The Embryo Factory
The business logic of made-to-order babies.
Friday morning, an investigator from the Food and Drug Administration spent four hours questioning Jennalee Ryan of San Antonio, Texas, about her new line of business. That business, outlined a week ago by Washington Post reporter Rob Stein, is making and selling human embryos from handpicked donors. The FDA says this doesn't appear to violate any rules within its purview. Embryo manufacture? Go right ahead.
It's temping to label Ryan a madwoman, as many critics have. But that's exactly wrong. Ryan represents the next wave of industrial rationality. She's bringing the innovations of Costco and Burger King to the business of human flesh.
To understand her line of work, you have to understand how she got into it. "Twenty years ago, as a single parent, I contacted agencies and attorneys in the hopes of adopting a child," she explains on her Web site. Unfortunately, "those that were willing to help me offered me older children with emotional problems or severe physical handicaps." These lousy offers drove her to find ways around the system. "With a background in marketing, I came upon the idea of advertising for potential birthmothers," she recalls. "My enterprise grew so quickly, that I soon quit my career in sales and marketing to go into the field of adoption advertising fulltime. … Within 2 years, we were the largest adoption service in the United States."
Ryan deplores the helplessness of adoptive parents. They can't control the child's race, sex, or health. "There is no guarantee … that the gender is absolutely known," she warns clients. "If you are open to different ethnic backgrounds, drug use during pregnancy, etc., there is a better chance that you will be called." You can't even verify drug abuse unless the birth mother consents to a test.
Worse, you have to suck up to the birth mother. She can pick any adoptive parent she wants. "After years of dealing with birth mothers who decided to take [babies] back ... watching poor families have to kiss these girls' butts when they know they are using drugs and alcohol in the pregnancy," Ryan says she began looking for ways to give clients more power over child acquisition. "It was a control thing for me," she explains.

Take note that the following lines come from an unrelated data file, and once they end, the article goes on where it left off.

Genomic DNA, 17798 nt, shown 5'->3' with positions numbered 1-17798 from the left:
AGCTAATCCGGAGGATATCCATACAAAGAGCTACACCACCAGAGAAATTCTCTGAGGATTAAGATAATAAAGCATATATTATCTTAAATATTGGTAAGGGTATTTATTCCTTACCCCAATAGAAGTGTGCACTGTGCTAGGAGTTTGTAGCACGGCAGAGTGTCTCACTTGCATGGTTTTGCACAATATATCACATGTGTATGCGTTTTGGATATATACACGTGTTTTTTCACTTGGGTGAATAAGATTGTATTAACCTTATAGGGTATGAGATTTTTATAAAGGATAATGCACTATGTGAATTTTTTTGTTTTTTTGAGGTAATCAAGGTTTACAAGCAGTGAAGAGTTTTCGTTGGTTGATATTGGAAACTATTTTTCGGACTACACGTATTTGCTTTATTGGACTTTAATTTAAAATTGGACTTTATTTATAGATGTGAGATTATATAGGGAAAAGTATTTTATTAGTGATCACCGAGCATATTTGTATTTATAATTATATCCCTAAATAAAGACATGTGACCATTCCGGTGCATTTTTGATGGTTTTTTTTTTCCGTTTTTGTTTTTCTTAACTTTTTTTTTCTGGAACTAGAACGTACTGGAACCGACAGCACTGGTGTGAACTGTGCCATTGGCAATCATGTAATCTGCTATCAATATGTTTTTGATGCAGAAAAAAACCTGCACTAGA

One way around the drug problem is to adopt a leftover IVF embryo instead of a baby. That way, you control gestation. But these embryos often aren't viable. Like leftover babies, they may carry "genetic mental illnesses." And you still get screened. "The recipient family must be scrutinized by the biological parents as well as the agency which requires a home study," Ryan protests. "This can sometimes add insult to injury to an infertile family, who … must 'prove' that they will be good parents."
A better solution is to customize your embryo. By buying eggs, you can get "more control of the prenatal environment and heath of the child" than you'd get with adoption. Through Ryan, you can select an egg "donor"—in practice, a seller—based on "her complete application, her medical and psychological results, genetic screening," and "copies of all the pictures she sent our program of her children, if any, and siblings." The pictures are crucial. Ryan requires five color photos before she'll offer a donor's eggs to buyers. One advantage of buying eggs, she points out, is that you can "choose a donor with similar characteristics" to yours.
Better yet, donors can't screen you. Unlike the adoption scenario, in which an agency can examine your parental fitness, "there is absolutely no such screening required for either egg donation nor sperm donation," Ryan tells buyers. "Nor is the recipient family forced to have to 'sell' themselves to the biological parents in the hopes that they would be chosen as suitable parents." The only thing your donor will be told about the fate of her eggs, according to Ryan, is "whether or not a pregnancy resulted."
But eggs, sperm, and IVF are expensive. Ryan lays out the costs: $4,800 to find your ideal egg donor; $3,500 to $15,000 to compensate her; $3,500 for her drugs; $9,000 to $13,000 for related medical expenses; $3,000 for her travel expenses; $1,000 for legal fees; $500 for a sperm donor; and $1,000 in additional charges. And that's before you get into "medical fees associated with pregnancy and childbirth."
Will Saletan covers science, technology, and politics for Slate and says a lot of things that get him in trouble.
Illustration by Robert Neubecker.